WAUKESHA - Office workers in search of snacks
will be counting calories along with their change under new
labeling regulations for vending machines included in President
Barack Obama’s health care overhaul law.
Requiring calorie information to be displayed on
roughly 5 million vending machines nationwide will help
consumers make healthier choices, says the Food and Drug
Administration, which is expected to release final rules in
The FDA estimates the cost to the vending machine
industry at $25.8 million initially and $24 million per year
after that, but says if just .02 percent of obese adults ate 100
fewer calories a week, the savings to the health care system
would be at least that great.
The rules will apply to about 10,800 companies
that operate 20 or more machines. While the proposed rules would
give companies a year to comply, the National Automatic
Merchandising Association has suggested a two-year deadline and
is urging the government to allow as much flexibility as
possible in implementing the rules.
Rick Pavlic, owner of Pavlic Vending Services in
Waukesha, said he was aware the regulation was on the horizon
and has been monitoring the issue through his trade association.
“It’s going to be potentially a significant pain
in the neck,” he said.
Pavlic operates almost 1,500 machines and said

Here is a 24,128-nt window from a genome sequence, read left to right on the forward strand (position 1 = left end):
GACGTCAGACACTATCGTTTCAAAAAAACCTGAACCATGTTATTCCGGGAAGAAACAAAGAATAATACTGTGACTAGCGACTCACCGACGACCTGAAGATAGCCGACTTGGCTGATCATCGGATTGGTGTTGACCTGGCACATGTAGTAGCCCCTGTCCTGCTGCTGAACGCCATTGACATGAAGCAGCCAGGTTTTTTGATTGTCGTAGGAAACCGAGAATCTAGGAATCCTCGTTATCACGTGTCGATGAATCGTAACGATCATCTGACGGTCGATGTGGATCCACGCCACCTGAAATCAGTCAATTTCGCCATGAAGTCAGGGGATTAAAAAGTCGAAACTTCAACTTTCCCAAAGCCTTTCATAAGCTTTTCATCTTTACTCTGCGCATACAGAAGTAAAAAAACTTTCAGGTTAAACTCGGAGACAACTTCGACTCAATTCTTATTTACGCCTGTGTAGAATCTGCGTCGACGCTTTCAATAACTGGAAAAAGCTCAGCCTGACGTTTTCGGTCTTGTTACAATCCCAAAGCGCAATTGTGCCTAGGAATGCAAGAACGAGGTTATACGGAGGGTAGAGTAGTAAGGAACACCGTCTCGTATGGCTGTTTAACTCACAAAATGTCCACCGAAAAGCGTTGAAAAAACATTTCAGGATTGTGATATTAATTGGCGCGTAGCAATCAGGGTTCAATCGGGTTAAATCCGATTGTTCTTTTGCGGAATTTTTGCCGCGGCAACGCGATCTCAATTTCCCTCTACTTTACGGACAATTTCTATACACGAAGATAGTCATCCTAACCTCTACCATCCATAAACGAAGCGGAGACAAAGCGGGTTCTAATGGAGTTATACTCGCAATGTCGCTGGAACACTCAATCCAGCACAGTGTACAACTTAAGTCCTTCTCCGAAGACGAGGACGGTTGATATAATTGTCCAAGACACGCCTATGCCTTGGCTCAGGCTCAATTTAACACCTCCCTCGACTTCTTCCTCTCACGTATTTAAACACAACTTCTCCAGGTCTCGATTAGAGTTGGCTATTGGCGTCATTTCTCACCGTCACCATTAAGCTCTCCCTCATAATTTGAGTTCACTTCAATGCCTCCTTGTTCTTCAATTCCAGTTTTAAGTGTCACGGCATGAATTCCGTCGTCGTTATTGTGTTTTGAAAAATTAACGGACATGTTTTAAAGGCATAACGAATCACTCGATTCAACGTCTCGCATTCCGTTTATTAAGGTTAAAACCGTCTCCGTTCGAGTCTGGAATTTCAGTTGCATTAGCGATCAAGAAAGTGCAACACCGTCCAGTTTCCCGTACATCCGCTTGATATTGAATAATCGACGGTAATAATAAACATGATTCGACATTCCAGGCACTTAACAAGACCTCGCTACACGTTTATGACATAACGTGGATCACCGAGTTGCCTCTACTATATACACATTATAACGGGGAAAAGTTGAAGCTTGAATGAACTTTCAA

the proposed regulations will cause problems for him when it
comes to putting labels in every single one. On top of that, he
said it will add a step to the process for changing the
offerings in a machine.
“I think it’s nonsense,” Pavlic said. “I think
it’s a continuation of the nanny state.”
He said the average consumer knows what is in any
item he or she purchases. If someone is buying a Snickers, he
said, it probably isn’t the first time.
The rules are not expected to be formally in
place until some time in March or April and Pavlic said the
burden they will place on him could depend on the final
“Until they publish the rules, we don’t know
exactly what we have to do,” he said.
It may make it easier, Pavlic said, if the
regulations would allow the makers of candy, snacks and soft
drinks to put nutrition info on the front of packages and have
it count for the vending machine requirement.
“Whatever it’s going to be, it’s going to be an
inconvenience,” Pavlic said.
The FDA is also working on final rules for
requiring restaurants to post calorie information. A 2011 study
in New York found that only one in six customers looked at the
information, but those who did generally ordered about 100 fewer
calories. A more recent study in Philadelphia found no
difference in calories purchased after the city’s labeling law
“There is probably a subset of people for whom
this information works, who report using it to purchase fewer
calories, but what we’re not seeing is a change at an overall
population level in the number of calories consumed," said Brian
Ebel, the study’s author and an assistant professor at New York
University’s department of population health and medicine.
Ebel said he wouldn’t be surprised if the vending
machine labels end up being equally ineffective, but it’s
possible that consumers might pay more attention to them for a
couple of reasons. In some locations, a vending machine might be
the only food option, he said. And reading a list of calorie
counts on a machine will be less overwhelming than scanning a
large menu at a fast-food restaurant with other customers
waiting in line behind you, he said.